Book Review: Landpower in the Long War: Projecting Force After 9/11

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by Jason W. Warren, editor

Lexington: University Press of Kentucky, 2019. Pp. xii, 364. Diagr., notes, index. $70.00. ISBN: 081317757X

The Army and “Conventional Warfare” in an Unconventional” Era

Warren, an Army officer and author of several books, including Connecticut Unscathed: Victory in the Great Narragansett War, 1675–1676, has collected eighteen essays by various specialists, military and academic and at times both, that look at American “landpower” in the changing global environment. The papers fall into five categories.

Essays groups under “The Strategic Underpinnings of U.S. Land Power” cover the application of U.S. landpower since 9/11, the evolution of American military thought since the end of the Gulf War of 1990-1991, and civil military relations.

“The Projection of U.S. Landpower” includes papers covering operations in Iraq, with a look at the Army’s lack of preparation for what it faced, as well as USMC responses to the unconventional environment.

Papers in “Other Purveyors of Landpower” cover the role of U.S. allies in the “GWOT” and how ISIS fights.

“The U.S. Army as a Landpower Institution” has papers that look at how the Stryker Brigade functioned in Iraq, headquarter operations and contractors, and the role of the National Guard in the war.

The three papers in the final section, “Landpower’s Influence on Society”, cover the Army’s role in humanitarian assistance and disaster relief, cultural considerations in generating landpower for the “GWOT”, and the problem of PTSD.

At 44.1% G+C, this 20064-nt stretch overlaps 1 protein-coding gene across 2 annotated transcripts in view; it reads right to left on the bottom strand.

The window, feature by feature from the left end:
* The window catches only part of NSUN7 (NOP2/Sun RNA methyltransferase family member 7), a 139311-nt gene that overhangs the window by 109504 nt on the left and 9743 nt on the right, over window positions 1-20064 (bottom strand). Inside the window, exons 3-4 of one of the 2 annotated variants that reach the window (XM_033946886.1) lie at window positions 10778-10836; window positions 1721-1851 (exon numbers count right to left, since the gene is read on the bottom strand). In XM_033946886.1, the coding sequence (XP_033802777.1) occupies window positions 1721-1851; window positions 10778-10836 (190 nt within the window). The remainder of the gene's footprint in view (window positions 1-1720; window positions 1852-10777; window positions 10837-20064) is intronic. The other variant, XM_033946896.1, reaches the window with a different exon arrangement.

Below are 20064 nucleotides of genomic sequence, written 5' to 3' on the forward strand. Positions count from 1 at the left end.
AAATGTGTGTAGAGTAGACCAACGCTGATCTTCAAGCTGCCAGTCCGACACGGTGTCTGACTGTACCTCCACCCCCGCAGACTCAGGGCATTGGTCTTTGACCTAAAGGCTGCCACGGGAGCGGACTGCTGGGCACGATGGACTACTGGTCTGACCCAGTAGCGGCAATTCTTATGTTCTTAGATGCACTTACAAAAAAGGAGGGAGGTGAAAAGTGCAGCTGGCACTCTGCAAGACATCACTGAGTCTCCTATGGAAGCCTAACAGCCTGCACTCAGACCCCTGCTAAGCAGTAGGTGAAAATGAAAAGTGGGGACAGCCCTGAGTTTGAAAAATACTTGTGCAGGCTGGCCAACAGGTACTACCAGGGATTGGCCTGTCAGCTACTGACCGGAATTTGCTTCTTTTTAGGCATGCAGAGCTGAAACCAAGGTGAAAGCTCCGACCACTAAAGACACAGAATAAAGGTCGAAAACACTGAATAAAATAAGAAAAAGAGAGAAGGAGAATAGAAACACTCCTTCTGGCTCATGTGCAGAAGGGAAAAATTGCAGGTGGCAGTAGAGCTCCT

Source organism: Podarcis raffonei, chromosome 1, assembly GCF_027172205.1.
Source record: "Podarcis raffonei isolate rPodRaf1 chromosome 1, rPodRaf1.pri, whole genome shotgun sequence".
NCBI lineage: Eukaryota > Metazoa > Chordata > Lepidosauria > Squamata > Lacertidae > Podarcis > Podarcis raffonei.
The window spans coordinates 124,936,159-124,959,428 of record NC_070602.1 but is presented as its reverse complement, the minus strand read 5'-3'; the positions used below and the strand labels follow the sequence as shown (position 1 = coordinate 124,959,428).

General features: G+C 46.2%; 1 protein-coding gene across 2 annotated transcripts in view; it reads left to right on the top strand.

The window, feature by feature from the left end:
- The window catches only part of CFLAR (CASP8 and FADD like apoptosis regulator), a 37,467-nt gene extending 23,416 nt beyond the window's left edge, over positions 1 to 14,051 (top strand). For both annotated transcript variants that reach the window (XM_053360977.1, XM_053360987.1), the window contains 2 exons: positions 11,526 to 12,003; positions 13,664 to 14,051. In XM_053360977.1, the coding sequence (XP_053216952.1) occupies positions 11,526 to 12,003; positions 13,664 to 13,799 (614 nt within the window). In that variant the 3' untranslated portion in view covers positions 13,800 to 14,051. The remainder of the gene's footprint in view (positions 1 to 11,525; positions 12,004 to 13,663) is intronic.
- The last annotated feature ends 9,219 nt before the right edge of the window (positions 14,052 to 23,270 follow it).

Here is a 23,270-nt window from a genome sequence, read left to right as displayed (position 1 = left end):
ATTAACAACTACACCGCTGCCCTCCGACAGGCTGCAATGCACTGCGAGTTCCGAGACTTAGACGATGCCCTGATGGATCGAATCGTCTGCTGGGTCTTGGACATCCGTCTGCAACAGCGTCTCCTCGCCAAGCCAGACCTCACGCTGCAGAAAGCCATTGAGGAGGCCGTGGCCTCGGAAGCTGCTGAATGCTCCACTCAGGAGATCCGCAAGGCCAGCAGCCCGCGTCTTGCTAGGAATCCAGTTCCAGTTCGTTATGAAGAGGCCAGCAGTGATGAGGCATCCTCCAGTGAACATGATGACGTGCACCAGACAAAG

An important theme that runs through the book, albeit outrightly stated, is the problem of how to be prepared for whatever may come, particularly at a time when operations pull doctrine and training in one direction, yet the many possible contingencies may each require different solutions. Recalling the Vietnam Era, when the U.S. largely ignored “conventional” operations and the defense of the Central Front in Europe, while concentrating on counter-insurgency operations in southeast Asia, a number of military thinkers have raised questions about the Army’s ability to fight a conventional enemy.

A volume in the series “AUSA Books”, Landpower in the Long War is an important read for anyone concerned with readiness and the future of the Army.

 

Note: Landpower in the Long War is also available in several e-editions.

 

StrategyPage reviews are published in cooperation with The New York Military Affairs Symposium

 

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Reviewer: A. A. Nofi, Review Editor   


Buy it at Amazon.com




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